10. Frank Herbert -  Best known for his seminal series "Dune", Frank Herbert viewed his
    troubling future universe through definitely conservative eyes. His heroes battle the system and it's collection of nobles, managers, emperors and unions with a surprisingly altruistic disdain for inherited titles and blood rights. Herbert shows us a universe governed by hereditary insiders and challenged by a series of messianic heroes, who mange to give the governing elites more than one black eye in the process. He's not the first sci-fi author to challenge the kind of unrealistic progressive pipe dream universes those dreamed up by the later Star Trek guys. By the way, has anyone ever figured out how The Federation pays its Star Fleet personnel and do they all make the same amount or does everybody just use that machine that makes coffee to make anything they want.  Herbert had it right. It takes a messiah to break up a hegemony of "leaders" intent on managing everyone's lives for their own fun and profit. He had it exactly right!
Now it's your turn. Leave a comment below telling us a sci-fi author that warmed the cockles of your conservative heart. I'm looking for new reading material.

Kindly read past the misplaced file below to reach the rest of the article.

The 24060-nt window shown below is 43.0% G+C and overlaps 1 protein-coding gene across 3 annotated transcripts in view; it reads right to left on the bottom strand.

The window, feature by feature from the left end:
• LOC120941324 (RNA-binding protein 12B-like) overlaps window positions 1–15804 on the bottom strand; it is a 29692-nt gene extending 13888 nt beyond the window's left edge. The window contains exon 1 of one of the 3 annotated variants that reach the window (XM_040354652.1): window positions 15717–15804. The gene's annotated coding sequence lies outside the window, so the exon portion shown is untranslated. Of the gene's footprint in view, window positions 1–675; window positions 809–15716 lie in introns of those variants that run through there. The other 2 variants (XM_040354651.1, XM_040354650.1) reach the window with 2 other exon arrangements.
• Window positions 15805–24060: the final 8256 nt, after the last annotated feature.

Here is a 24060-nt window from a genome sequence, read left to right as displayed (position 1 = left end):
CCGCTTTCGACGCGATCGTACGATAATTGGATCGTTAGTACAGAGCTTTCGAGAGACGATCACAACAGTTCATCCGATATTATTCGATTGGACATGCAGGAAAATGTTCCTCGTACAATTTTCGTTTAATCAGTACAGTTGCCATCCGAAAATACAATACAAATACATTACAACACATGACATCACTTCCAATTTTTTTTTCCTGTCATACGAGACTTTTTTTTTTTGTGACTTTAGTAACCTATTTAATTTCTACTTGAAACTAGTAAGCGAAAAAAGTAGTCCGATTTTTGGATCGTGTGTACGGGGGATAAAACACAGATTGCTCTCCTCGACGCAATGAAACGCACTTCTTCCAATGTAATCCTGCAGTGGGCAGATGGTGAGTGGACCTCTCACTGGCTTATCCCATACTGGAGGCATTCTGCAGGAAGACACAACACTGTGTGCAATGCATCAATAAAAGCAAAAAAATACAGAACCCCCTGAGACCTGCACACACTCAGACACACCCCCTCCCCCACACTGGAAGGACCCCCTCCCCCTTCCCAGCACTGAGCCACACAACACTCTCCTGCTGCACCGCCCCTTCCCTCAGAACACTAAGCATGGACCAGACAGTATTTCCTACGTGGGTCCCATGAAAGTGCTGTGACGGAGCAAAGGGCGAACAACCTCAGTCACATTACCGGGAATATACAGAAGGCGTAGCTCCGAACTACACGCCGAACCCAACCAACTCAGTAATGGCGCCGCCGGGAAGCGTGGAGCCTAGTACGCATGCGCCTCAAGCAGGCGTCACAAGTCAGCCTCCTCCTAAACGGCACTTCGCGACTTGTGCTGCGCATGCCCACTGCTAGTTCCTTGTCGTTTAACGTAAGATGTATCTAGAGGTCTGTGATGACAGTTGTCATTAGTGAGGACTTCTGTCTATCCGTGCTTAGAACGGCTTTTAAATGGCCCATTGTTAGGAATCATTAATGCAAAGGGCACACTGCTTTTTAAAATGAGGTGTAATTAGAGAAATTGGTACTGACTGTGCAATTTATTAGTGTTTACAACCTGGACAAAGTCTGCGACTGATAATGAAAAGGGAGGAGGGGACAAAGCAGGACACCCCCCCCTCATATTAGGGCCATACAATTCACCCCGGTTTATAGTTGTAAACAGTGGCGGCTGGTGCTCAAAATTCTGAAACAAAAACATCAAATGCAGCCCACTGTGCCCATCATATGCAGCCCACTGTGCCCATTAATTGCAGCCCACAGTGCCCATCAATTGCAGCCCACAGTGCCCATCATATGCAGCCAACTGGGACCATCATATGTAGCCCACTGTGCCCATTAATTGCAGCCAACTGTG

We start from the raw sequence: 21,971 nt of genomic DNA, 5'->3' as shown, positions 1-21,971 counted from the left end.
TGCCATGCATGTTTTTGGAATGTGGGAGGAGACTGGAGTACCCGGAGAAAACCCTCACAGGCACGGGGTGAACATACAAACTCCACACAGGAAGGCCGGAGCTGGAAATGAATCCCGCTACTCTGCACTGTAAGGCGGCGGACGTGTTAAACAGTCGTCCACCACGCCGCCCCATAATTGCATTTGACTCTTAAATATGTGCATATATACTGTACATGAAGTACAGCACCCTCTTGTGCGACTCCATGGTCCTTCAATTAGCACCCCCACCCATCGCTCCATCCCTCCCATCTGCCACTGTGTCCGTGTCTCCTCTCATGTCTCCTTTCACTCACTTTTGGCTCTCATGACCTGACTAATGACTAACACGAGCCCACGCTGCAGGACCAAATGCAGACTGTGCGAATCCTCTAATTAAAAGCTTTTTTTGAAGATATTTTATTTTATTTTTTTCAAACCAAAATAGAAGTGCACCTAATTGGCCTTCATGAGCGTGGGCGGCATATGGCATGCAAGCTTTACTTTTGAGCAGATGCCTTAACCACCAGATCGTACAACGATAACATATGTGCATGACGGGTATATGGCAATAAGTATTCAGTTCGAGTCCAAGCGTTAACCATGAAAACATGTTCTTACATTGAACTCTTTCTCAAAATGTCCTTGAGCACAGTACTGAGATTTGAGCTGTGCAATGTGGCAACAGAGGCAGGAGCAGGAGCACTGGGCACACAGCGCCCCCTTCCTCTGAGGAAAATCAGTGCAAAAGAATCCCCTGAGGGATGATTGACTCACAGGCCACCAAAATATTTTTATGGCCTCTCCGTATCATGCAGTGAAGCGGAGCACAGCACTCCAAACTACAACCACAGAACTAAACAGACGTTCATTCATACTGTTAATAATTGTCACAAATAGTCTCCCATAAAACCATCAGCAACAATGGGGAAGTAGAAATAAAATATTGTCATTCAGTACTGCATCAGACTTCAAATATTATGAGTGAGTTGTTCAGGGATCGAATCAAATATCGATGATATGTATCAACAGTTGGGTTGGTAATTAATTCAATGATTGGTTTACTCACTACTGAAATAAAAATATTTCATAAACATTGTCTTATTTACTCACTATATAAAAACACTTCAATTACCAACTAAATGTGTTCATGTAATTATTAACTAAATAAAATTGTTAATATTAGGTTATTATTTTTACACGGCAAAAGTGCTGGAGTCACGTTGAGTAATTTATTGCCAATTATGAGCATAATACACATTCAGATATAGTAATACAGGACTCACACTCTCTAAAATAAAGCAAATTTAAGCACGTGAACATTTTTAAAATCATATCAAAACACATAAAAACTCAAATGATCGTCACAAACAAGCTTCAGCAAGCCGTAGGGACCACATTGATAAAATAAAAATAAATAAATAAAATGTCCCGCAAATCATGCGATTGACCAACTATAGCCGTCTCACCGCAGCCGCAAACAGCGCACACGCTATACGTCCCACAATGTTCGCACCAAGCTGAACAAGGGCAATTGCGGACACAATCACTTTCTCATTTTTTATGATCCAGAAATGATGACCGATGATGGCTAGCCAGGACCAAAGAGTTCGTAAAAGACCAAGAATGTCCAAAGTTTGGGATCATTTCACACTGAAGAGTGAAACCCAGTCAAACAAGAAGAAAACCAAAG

Tom King

Saturday, February 12, 2011

If You Love Series Fiction - 12 Great Reads



My Dozen Favorite Book Series
(c) 2011 by Tom King

If you've come to the end of the Harry Potter books and you need another book to read, but you want one that will be with you for the long haul, what you want is a book series.  Have I got some winners for you. These books take you deep into the lives of some characters you will love. If you're a voracious reader, you've probably read most of these. If you're new to series fiction, however, then you are in for a treat.  To wit - my top ten book series............es. Oh, to heck with the grammar.  On with the story......


1. "The Chronicles of Narnia" by CS Lewis.  I discovered this gem in college in a children's literature class I took for my teaching certificate.  We were supposed to read "The Lion, the Witch and the Wardrobe" by Friday.  I read all seven in chronological order (not the order of writing which I recommend by the way) and was finished to my regret by Thursday night. Lewis' highly readable and engaging Christian allegory chronicles the dealings between eight English schoolchildren, Digory, Polly, Peter, Susan, Edmund, Lucy, Eustace and Jill and a powerful lion king called Aslan in the land of Narnia from the Lamp Post to Cair Paravel. Narnia keeps summoning the kids to itself via magic items like horns,wardrobes, rings and pictures from train stations, back bedrooms and holes in walls. The books carry you on to the end of the world itself where Narnia and Earth become one. It is a lovely trip The books in logical order are:
  • The Magician's Nephew
  • The Lion, the Witch and the Wardrobe
  • The Horse and His Boy
  • Prince Caspian
  • The Voyage of the Dawn Treader
  • The Silver Chair
  • The Last Battle